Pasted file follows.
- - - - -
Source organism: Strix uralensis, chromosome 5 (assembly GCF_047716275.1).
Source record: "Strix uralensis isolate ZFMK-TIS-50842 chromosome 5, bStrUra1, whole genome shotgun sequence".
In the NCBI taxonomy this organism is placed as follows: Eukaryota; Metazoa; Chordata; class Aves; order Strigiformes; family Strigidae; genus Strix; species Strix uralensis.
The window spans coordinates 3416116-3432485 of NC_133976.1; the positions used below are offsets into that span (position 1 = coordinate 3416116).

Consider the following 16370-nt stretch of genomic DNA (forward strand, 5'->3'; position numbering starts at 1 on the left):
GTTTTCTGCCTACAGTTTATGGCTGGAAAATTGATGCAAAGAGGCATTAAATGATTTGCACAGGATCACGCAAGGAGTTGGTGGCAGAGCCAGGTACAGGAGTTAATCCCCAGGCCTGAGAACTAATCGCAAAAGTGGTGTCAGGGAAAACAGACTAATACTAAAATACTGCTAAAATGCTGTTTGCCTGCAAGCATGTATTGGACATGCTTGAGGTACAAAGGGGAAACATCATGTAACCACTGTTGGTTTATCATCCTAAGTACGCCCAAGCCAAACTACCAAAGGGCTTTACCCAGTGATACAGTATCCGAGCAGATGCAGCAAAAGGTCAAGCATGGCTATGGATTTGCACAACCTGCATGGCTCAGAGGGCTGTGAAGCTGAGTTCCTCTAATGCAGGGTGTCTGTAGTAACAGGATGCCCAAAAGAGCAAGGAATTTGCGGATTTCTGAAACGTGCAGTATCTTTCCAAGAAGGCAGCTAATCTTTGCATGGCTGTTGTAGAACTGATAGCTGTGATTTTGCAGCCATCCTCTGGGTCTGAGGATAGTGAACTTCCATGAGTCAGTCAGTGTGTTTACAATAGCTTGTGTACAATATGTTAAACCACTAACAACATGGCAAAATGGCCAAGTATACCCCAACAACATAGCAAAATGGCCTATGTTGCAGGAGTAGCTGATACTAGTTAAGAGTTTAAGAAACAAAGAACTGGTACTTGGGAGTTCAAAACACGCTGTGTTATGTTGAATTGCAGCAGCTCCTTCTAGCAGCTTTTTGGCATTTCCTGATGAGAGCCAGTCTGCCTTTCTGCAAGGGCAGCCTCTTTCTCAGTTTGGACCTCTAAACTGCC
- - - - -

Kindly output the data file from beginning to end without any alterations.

Source organism: Strix uralensis, chromosome 5 (assembly GCF_047716275.1).
Source record: "Strix uralensis isolate ZFMK-TIS-50842 chromosome 5, bStrUra1, whole genome shotgun sequence".
In the NCBI taxonomy this organism is placed as follows: Eukaryota; Metazoa; Chordata; class Aves; order Strigiformes; family Strigidae; genus Strix; species Strix uralensis.
The window spans coordinates 3416116-3432485 of NC_133976.1; the positions used below are offsets into that span (position 1 = coordinate 3416116).

Consider the following 16370-nt stretch of genomic DNA (forward strand, 5'->3'; position numbering starts at 1 on the left):
GTTTTCTGCCTACAGTTTATGGCTGGAAAATTGATGCAAAGAGGCATTAAATGATTTGCACAGGATCACGCAAGGAGTTGGTGGCAGAGCCAGGTACAGGAGTTAATCCCCAGGCCTGAGAACTAATCGCAAAAGTGGTGTCAGGGAAAACAGACTAATACTAAAATACTGCTAAAATGCTGTTTGCCTGCAAGCATGTATTGGACATGCTTGAGGTACAAAGGGGAAACATCATGTAACCACTGTTGGTTTATCATCCTAAGTACGCCCAAGCCAAACTACCAAAGGGCTTTACCCAGTGATACAGTATCCGAGCAGATGCAGCAAAAGGTCAAGCATGGCTATGGATTTGCACAACCTGCATGGCTCAGAGGGCTGTGAAGCTGAGTTCCTCTAATGCAGGGTGTCTGTAGTAACAGGATGCCCAAAAGAGCAAGGAATTTGCGGATTTCTGAAACGTGCAGTATCTTTCCAAGAAGGCAGCTAATCTTTGCATGGCTGTTGTAGAACTGATAGCTGTGATTTTGCAGCCATCCTCTGGGTCTGAGGATAGTGAACTTCCATGAGTCAGTCAGTGTGTTTACAATAGCTTGTGTACAATATGTTAAACCACTAACAACATGGCAAAATGGCCAAGTATACCCCAACAACATAGCAAAATGGCCTATGTTGCAGGAGTAGCTGATACTAGTTAAGAGTTTAAGAAACAAAGAACTGGTACTTGGGAGTTCAAAACACGCTGTGTTATGTTGAATTGCAGCAGCTCCTTCTAGCAGCTTTTTGGCATTTCCTGATGAGAGCCAGTCTGCCTTTCTGCAAGGGCAGCCTCTTTCTCAGTTTGGACCTCTAAACTGCC